Scientists at the Menzies Institute for Medical Research (MIMR) are using live cancer cells to treat Tasmanian devils infected with the deadly Devil Facial Tumour Disease (DFTD). By injecting the devils with the live cells, scientists are prompting their immune systems to recognise the new cells as foreign, and respond by releasing the devils’ natural T-cells to attack the cancer cells.
The recent trials have shown that tumours in three devils infected with DFTD vanished within just three months of receiving the new treatment, and the cancer was still undetectable after a year of monitoring. The key difference between regular DFTD cells spread between devils, and the live cells administered by the scientists, is that the live cancer cells contain a protein called cytokine, which causes the immune system to react.
These results bring the potential for a DFTD vaccine closer.
“The exciting thing is that we are working towards a vaccine and for a vaccine to work, the immune system has to target the tumour cells and kill them. We now have evidence that that can happen," said Professor Greg Woods of the MIMR in an interview with the Sydney Morning Herald.
Scientists had thought the prolific spread of the disease was due to problems with the devils’ immunity. However, the MIMR says it is more likely to be the lack of genetic diversity which causes the disease to spread. Because the immune systems of most in the devil population are so similar, when transmitted between animals the disease is not recognised as foreign and the devils’ immune defenses are not triggered.
The Tasmanian devil is facing extinction due to the highly infectious nature of the disease, which is passed between devils through biting. This is extremely rare for cancer, which is not contagious, and researchers have described it as an aggressive non-viral, transmittable parasitic cancer. The disease causes tumours to grow as small lesions and lumps on the devil’s face, which leads to starvation and infected devils usually die within three to five months of first exhibiting symptoms.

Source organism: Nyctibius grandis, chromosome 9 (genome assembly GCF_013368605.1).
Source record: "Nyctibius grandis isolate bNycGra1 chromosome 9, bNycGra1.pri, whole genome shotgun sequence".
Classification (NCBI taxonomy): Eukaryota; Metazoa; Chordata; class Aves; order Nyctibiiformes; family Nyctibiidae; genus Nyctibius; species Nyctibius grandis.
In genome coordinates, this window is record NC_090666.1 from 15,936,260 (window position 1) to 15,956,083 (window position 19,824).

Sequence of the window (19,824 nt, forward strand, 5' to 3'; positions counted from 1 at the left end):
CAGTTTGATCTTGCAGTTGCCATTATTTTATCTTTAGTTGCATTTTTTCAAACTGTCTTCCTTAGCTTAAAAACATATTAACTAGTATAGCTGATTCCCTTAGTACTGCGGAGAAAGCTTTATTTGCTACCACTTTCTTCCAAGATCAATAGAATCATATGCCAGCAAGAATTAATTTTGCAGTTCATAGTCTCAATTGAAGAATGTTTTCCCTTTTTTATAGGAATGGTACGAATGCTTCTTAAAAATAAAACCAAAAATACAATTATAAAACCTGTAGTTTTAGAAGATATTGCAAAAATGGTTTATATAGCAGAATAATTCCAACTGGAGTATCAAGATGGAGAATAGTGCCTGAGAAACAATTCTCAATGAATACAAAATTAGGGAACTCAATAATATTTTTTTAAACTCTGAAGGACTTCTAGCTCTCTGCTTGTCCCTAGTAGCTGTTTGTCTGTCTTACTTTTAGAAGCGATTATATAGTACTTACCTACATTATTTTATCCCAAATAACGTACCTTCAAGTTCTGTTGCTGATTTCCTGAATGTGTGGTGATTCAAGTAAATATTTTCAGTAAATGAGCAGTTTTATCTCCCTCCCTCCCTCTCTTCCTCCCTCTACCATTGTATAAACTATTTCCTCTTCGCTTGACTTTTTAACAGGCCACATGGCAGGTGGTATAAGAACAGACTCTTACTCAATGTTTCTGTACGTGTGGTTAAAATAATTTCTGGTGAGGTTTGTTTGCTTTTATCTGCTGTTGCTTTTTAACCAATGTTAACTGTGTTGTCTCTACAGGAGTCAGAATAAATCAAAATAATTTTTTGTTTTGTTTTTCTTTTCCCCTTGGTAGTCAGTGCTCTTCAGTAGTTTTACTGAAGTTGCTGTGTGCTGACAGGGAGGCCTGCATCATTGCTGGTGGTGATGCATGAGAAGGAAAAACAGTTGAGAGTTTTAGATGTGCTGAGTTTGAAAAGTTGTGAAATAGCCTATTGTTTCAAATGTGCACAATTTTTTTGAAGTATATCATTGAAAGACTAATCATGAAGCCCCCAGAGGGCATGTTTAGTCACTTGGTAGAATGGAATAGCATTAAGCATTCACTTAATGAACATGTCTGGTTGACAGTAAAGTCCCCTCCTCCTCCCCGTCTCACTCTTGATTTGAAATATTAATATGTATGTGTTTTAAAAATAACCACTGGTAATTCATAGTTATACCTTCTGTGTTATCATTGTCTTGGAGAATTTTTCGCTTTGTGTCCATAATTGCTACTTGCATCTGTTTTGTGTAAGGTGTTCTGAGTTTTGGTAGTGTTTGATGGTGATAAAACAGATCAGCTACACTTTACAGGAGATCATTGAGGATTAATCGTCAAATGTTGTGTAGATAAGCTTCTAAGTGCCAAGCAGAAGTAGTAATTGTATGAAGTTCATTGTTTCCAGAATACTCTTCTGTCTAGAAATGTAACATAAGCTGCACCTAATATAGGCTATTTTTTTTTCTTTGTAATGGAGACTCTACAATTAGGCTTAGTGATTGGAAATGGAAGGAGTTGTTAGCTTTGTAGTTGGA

As part of its program the MIMR is screening wild devils to see if they may be naturally resistant to the disease, due to the predicted diversity of their immune systems. They also note that devils on the west coast of Tasmania exhibit greater genetic diversity than their east coast cousins. The immediate goal of the MIMR’s studies is to determine how the devil’s immune system can be encouraged to recognise and destroy any trace of DFTD, which would have a dramatic effect on the future stability of the species.
- Protect native wildlife by driving carefully through areas of known habitat.
- Learn more about the Save the Tasmanian Devil Program
- Support the University of Tasmania Foundation by donating to their Save the Tasmanian Devil Appeal
Positive Environment News has been compiled using publicly available information. Planet Ark does not take responsibility for the accuracy of the original information and encourages readers to check the references before using this information for their own purposes.